U briefs legislators on diversity, accessibility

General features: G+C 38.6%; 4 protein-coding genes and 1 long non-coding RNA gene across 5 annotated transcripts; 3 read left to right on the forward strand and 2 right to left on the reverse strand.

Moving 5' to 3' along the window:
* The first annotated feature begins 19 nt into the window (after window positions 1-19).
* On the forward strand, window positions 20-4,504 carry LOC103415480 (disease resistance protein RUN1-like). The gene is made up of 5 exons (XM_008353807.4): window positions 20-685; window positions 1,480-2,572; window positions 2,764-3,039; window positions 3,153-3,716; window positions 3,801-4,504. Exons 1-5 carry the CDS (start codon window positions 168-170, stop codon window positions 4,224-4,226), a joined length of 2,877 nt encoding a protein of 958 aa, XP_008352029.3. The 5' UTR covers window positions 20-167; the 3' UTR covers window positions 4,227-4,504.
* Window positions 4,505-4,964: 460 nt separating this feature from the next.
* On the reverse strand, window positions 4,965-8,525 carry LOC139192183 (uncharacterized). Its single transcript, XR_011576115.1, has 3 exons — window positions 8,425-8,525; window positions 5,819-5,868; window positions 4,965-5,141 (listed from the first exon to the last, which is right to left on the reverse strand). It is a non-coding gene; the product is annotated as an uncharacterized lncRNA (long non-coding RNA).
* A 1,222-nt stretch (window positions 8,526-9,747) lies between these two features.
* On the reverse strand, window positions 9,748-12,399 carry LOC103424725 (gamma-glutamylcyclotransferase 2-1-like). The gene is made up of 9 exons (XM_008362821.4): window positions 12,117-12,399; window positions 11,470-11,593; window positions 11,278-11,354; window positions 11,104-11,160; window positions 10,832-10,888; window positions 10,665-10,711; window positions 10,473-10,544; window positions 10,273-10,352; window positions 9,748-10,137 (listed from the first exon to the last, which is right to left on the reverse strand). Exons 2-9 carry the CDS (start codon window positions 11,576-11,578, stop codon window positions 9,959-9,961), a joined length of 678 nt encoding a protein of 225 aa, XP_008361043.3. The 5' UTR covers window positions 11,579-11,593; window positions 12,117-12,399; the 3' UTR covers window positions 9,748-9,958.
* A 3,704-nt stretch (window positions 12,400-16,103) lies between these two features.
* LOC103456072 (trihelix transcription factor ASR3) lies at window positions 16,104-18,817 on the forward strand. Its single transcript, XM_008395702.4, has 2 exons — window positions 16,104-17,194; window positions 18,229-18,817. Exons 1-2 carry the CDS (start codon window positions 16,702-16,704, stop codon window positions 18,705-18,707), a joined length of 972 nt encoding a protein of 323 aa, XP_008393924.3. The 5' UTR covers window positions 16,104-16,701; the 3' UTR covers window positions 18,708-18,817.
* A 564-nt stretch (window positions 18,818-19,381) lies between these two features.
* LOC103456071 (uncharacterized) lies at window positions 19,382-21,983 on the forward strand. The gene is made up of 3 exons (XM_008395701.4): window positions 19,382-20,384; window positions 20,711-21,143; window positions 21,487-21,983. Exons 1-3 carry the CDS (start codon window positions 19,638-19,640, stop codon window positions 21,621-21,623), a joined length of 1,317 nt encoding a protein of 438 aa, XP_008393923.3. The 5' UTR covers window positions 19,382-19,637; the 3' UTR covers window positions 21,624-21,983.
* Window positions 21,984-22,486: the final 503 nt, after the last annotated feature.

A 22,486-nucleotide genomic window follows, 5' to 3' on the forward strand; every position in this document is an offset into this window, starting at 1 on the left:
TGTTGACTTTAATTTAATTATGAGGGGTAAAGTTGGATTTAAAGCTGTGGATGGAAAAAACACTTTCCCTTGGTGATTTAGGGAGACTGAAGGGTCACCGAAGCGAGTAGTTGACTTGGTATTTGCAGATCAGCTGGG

Amid continued budget battles at the state Capitol, higher education officials testified Thursday before the Senate Higher Education Budget and Policy Division about steps the University is taking to increase diversity and accessibility on campus. University of Minnesota and Minnesota State Colleges and Universities system officials briefed the committee on measures they have taken to encourage college enrollment among students who might not otherwise have attended. One aspect the University promoted was its Ramp-up to Readiness program, which it is currently developing in 11 metro-area high schools. The program is designed to provide guidance to high school students to help increase college enrollment across the state, Kent Pekel, executive director of the UniversityâÄôs College Readiness Consortium, said. âÄúWe really face two challenges,âÄù Pekel said. âÄúWe face the challenge to help students navigate the system that weâÄôve got much more effectively, but we also face the challenge of changing the system.âÄù Ramp-Up would go into high schools across the state and help students as young as in the seventh grade develop a plan to help them get to college. Pekel pointed to the results of a survey given to those schools showing an interest in going to college âÄî more than 88 percent said they plan to go to college after high school, and more than 96 percent said their parents expected them to do so. âÄúOur kids want to go on and their families want to go on,âÄù Pekel said. âÄúOur aspirations are not resulting in higher attainment.âÄù Bob McMaster, vice provost and dean of undergraduate education, gave a presentation regarding the Access to Success program, in which students who previously would have attended the General College work closely with advisers in three schools across the University. There are 441 students enrolled in ATS, which was new in 2008. The program costs more than $128,000, which McMaster said is paid by the colleges involved. Legislatures seemed impressed by the success of the ATS program âÄî among the 223 enrolled in ATS in the College of Liberal Arts, the average GPA was 2.94, only .2 lower than that of non-ATS students. McMaster also outlined the âÄúBridge to Academic Excellence âÄú program, in which about 80 students spend the summer after their high school graduation working for credits at the University. âÄú[This] really gives them a true head start in terms of credit completion,âÄù McMaster said. Students enrolled in the $410,000 program since summer 2007 have a current cumulative GPA of 2.8.